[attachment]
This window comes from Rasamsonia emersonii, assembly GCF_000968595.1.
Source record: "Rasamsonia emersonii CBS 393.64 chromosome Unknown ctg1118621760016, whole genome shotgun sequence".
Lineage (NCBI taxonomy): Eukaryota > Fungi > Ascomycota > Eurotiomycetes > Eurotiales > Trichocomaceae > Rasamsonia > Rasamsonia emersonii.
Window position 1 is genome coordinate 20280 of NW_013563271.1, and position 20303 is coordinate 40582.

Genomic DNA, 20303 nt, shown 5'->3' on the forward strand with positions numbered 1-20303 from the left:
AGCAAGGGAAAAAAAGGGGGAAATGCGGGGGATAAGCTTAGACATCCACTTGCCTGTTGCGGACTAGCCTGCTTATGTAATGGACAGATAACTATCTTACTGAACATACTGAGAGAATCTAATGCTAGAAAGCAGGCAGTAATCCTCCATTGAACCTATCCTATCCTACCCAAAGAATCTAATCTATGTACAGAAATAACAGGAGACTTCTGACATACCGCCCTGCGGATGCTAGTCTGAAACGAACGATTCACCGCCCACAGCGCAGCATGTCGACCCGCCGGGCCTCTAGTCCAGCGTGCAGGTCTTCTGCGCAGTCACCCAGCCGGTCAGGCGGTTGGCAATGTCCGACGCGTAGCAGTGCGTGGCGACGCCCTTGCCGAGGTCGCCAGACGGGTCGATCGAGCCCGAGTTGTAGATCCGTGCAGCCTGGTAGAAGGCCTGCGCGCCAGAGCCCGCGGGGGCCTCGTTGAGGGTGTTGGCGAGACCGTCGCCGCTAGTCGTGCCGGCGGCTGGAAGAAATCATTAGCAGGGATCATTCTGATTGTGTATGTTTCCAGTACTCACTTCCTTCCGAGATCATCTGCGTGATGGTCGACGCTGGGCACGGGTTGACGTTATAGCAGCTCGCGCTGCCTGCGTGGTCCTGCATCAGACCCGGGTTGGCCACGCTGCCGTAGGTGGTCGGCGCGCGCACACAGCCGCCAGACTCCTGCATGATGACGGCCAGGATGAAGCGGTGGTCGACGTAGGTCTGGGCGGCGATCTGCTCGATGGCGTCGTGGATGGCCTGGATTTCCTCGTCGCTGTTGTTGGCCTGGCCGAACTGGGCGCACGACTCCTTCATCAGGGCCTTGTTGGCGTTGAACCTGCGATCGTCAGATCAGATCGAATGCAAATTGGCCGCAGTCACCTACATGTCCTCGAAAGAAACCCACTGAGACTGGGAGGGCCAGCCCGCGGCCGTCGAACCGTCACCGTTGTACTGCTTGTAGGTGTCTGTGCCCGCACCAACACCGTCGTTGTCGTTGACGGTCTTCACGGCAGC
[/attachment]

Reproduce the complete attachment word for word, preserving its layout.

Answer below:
This window comes from Rasamsonia emersonii, assembly GCF_000968595.1.
Source record: "Rasamsonia emersonii CBS 393.64 chromosome Unknown ctg1118621760016, whole genome shotgun sequence".
Lineage (NCBI taxonomy): Eukaryota > Fungi > Ascomycota > Eurotiomycetes > Eurotiales > Trichocomaceae > Rasamsonia > Rasamsonia emersonii.
Window position 1 is genome coordinate 20280 of NW_013563271.1, and position 20303 is coordinate 40582.

Genomic DNA, 20303 nt, shown 5'->3' on the forward strand with positions numbered 1-20303 from the left:
AGCAAGGGAAAAAAAGGGGGAAATGCGGGGGATAAGCTTAGACATCCACTTGCCTGTTGCGGACTAGCCTGCTTATGTAATGGACAGATAACTATCTTACTGAACATACTGAGAGAATCTAATGCTAGAAAGCAGGCAGTAATCCTCCATTGAACCTATCCTATCCTACCCAAAGAATCTAATCTATGTACAGAAATAACAGGAGACTTCTGACATACCGCCCTGCGGATGCTAGTCTGAAACGAACGATTCACCGCCCACAGCGCAGCATGTCGACCCGCCGGGCCTCTAGTCCAGCGTGCAGGTCTTCTGCGCAGTCACCCAGCCGGTCAGGCGGTTGGCAATGTCCGACGCGTAGCAGTGCGTGGCGACGCCCTTGCCGAGGTCGCCAGACGGGTCGATCGAGCCCGAGTTGTAGATCCGTGCAGCCTGGTAGAAGGCCTGCGCGCCAGAGCCCGCGGGGGCCTCGTTGAGGGTGTTGGCGAGACCGTCGCCGCTAGTCGTGCCGGCGGCTGGAAGAAATCATTAGCAGGGATCATTCTGATTGTGTATGTTTCCAGTACTCACTTCCTTCCGAGATCATCTGCGTGATGGTCGACGCTGGGCACGGGTTGACGTTATAGCAGCTCGCGCTGCCTGCGTGGTCCTGCATCAGACCCGGGTTGGCCACGCTGCCGTAGGTGGTCGGCGCGCGCACACAGCCGCCAGACTCCTGCATGATGACGGCCAGGATGAAGCGGTGGTCGACGTAGGTCTGGGCGGCGATCTGCTCGATGGCGTCGTGGATGGCCTGGATTTCCTCGTCGCTGTTGTTGGCCTGGCCGAACTGGGCGCACGACTCCTTCATCAGGGCCTTGTTGGCGTTGAACCTGCGATCGTCAGATCAGATCGAATGCAAATTGGCCGCAGTCACCTACATGTCCTCGAAAGAAACCCACTGAGACTGGGAGGGCCAGCCCGCGGCCGTCGAACCGTCACCGTTGTACTGCTTGTAGGTGTCTGTGCCCGCACCAACACCGTCGTTGTCGTTGACGGTCTTCACGGCAGC